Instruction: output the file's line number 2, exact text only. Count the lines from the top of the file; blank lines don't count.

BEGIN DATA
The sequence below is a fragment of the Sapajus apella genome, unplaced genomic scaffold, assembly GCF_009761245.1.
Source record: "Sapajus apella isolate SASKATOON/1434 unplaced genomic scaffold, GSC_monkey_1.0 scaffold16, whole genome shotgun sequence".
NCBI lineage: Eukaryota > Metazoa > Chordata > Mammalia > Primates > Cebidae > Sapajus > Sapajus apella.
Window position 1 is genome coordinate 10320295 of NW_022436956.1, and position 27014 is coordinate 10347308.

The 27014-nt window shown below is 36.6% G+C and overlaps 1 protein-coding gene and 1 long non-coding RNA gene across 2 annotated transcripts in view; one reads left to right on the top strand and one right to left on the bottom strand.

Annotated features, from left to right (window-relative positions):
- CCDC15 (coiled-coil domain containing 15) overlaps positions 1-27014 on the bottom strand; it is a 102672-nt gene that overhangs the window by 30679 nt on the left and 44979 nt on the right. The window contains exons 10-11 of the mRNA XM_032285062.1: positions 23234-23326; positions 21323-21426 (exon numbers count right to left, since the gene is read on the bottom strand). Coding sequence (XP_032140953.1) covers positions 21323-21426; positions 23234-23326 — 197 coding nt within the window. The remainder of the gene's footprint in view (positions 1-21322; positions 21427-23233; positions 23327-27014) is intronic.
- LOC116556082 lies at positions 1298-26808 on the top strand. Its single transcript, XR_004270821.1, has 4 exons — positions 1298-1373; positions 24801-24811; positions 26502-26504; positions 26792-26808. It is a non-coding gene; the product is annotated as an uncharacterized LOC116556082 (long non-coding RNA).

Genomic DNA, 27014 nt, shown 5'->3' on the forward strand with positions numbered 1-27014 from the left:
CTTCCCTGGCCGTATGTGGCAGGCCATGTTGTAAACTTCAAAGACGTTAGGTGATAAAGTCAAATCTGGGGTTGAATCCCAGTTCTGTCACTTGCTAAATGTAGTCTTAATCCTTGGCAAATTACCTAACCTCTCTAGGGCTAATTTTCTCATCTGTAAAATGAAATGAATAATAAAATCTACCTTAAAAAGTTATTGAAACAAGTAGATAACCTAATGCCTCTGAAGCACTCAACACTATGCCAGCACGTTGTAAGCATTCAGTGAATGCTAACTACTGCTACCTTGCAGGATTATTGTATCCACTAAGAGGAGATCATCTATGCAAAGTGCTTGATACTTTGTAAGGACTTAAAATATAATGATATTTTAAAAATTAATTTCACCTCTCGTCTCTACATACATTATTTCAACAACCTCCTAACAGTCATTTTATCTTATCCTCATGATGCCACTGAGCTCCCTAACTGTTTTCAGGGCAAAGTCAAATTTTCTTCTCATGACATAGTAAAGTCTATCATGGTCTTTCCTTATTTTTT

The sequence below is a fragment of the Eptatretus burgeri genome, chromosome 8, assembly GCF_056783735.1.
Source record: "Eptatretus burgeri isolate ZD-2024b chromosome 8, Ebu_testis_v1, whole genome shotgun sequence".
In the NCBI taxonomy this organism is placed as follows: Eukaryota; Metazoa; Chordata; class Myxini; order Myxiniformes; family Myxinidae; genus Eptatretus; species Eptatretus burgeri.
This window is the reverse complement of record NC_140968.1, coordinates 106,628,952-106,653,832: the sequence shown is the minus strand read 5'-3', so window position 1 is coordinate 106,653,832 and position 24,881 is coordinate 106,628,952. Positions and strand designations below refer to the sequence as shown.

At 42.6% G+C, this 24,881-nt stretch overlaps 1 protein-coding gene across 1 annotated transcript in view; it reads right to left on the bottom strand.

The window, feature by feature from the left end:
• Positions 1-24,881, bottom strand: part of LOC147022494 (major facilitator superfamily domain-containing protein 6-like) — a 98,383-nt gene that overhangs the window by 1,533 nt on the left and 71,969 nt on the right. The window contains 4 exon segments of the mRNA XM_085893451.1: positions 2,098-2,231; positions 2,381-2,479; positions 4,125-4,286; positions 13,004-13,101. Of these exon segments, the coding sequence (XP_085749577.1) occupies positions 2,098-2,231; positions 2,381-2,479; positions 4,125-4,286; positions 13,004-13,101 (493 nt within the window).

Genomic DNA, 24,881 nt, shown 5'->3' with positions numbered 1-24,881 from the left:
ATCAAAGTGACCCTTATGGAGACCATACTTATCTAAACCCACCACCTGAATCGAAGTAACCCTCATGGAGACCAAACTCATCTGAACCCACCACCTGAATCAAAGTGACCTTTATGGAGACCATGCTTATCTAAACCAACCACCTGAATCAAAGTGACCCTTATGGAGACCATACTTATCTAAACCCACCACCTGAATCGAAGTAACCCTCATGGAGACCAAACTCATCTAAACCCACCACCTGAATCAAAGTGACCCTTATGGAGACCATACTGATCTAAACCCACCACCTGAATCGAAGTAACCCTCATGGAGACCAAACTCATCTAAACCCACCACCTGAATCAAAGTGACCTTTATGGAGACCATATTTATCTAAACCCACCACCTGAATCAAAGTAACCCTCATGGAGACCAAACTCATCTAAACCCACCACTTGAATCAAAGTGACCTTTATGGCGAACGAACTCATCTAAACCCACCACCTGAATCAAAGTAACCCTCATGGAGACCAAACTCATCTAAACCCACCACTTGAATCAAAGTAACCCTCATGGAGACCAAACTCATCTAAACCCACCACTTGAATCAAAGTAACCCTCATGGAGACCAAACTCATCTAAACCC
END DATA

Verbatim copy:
Source record: "Sapajus apella isolate SASKATOON/1434 unplaced genomic scaffold, GSC_monkey_1.0 scaffold16, whole genome shotgun sequence".